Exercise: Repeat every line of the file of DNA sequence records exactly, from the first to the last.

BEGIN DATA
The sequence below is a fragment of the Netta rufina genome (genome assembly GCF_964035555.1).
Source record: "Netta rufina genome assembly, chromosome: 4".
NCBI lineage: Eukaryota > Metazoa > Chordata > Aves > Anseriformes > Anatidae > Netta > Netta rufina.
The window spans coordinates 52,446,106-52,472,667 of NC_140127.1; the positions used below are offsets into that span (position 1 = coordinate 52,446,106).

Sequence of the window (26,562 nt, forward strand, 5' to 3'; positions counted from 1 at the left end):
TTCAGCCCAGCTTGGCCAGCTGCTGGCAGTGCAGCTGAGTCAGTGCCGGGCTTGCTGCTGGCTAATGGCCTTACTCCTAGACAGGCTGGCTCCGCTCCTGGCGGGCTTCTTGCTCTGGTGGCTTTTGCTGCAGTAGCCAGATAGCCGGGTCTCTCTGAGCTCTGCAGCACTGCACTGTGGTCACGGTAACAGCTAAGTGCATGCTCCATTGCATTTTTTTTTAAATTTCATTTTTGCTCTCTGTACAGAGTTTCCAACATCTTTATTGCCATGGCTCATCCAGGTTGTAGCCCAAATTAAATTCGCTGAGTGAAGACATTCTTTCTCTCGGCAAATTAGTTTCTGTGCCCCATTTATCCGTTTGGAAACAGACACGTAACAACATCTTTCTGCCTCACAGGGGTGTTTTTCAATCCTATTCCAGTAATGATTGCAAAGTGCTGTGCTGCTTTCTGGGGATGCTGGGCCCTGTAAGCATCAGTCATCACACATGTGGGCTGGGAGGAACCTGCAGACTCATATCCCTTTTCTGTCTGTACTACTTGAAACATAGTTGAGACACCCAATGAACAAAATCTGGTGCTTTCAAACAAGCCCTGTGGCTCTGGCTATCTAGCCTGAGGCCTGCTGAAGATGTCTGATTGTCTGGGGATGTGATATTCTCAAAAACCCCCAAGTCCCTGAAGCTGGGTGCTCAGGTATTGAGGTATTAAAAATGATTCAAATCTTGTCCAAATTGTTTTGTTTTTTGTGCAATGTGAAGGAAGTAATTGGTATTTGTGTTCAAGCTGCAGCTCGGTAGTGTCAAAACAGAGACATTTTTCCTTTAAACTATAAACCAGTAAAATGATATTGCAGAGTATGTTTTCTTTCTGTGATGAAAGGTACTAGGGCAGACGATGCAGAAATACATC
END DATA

The sequence below is a fragment of the Netta rufina genome (genome assembly GCF_964035555.1).
Source record: "Netta rufina genome assembly, chromosome: 4".
NCBI lineage: Eukaryota > Metazoa > Chordata > Aves > Anseriformes > Anatidae > Netta > Netta rufina.
The window spans coordinates 52,446,106-52,472,667 of NC_140127.1; the positions used below are offsets into that span (position 1 = coordinate 52,446,106).

Sequence of the window (26,562 nt, forward strand, 5' to 3'; positions counted from 1 at the left end):
TTCAGCCCAGCTTGGCCAGCTGCTGGCAGTGCAGCTGAGTCAGTGCCGGGCTTGCTGCTGGCTAATGGCCTTACTCCTAGACAGGCTGGCTCCGCTCCTGGCGGGCTTCTTGCTCTGGTGGCTTTTGCTGCAGTAGCCAGATAGCCGGGTCTCTCTGAGCTCTGCAGCACTGCACTGTGGTCACGGTAACAGCTAAGTGCATGCTCCATTGCATTTTTTTTTAAATTTCATTTTTGCTCTCTGTACAGAGTTTCCAACATCTTTATTGCCATGGCTCATCCAGGTTGTAGCCCAAATTAAATTCGCTGAGTGAAGACATTCTTTCTCTCGGCAAATTAGTTTCTGTGCCCCATTTATCCGTTTGGAAACAGACACGTAACAACATCTTTCTGCCTCACAGGGGTGTTTTTCAATCCTATTCCAGTAATGATTGCAAAGTGCTGTGCTGCTTTCTGGGGATGCTGGGCCCTGTAAGCATCAGTCATCACACATGTGGGCTGGGAGGAACCTGCAGACTCATATCCCTTTTCTGTCTGTACTACTTGAAACATAGTTGAGACACCCAATGAACAAAATCTGGTGCTTTCAAACAAGCCCTGTGGCTCTGGCTATCTAGCCTGAGGCCTGCTGAAGATGTCTGATTGTCTGGGGATGTGATATTCTCAAAAACCCCCAAGTCCCTGAAGCTGGGTGCTCAGGTATTGAGGTATTAAAAATGATTCAAATCTTGTCCAAATTGTTTTGTTTTTTGTGCAATGTGAAGGAAGTAATTGGTATTTGTGTTCAAGCTGCAGCTCGGTAGTGTCAAAACAGAGACATTTTTCCTTTAAACTATAAACCAGTAAAATGATATTGCAGAGTATGTTTTCTTTCTGTGATGAAAGGTACTAGGGCAGACGATGCAGAAATACATC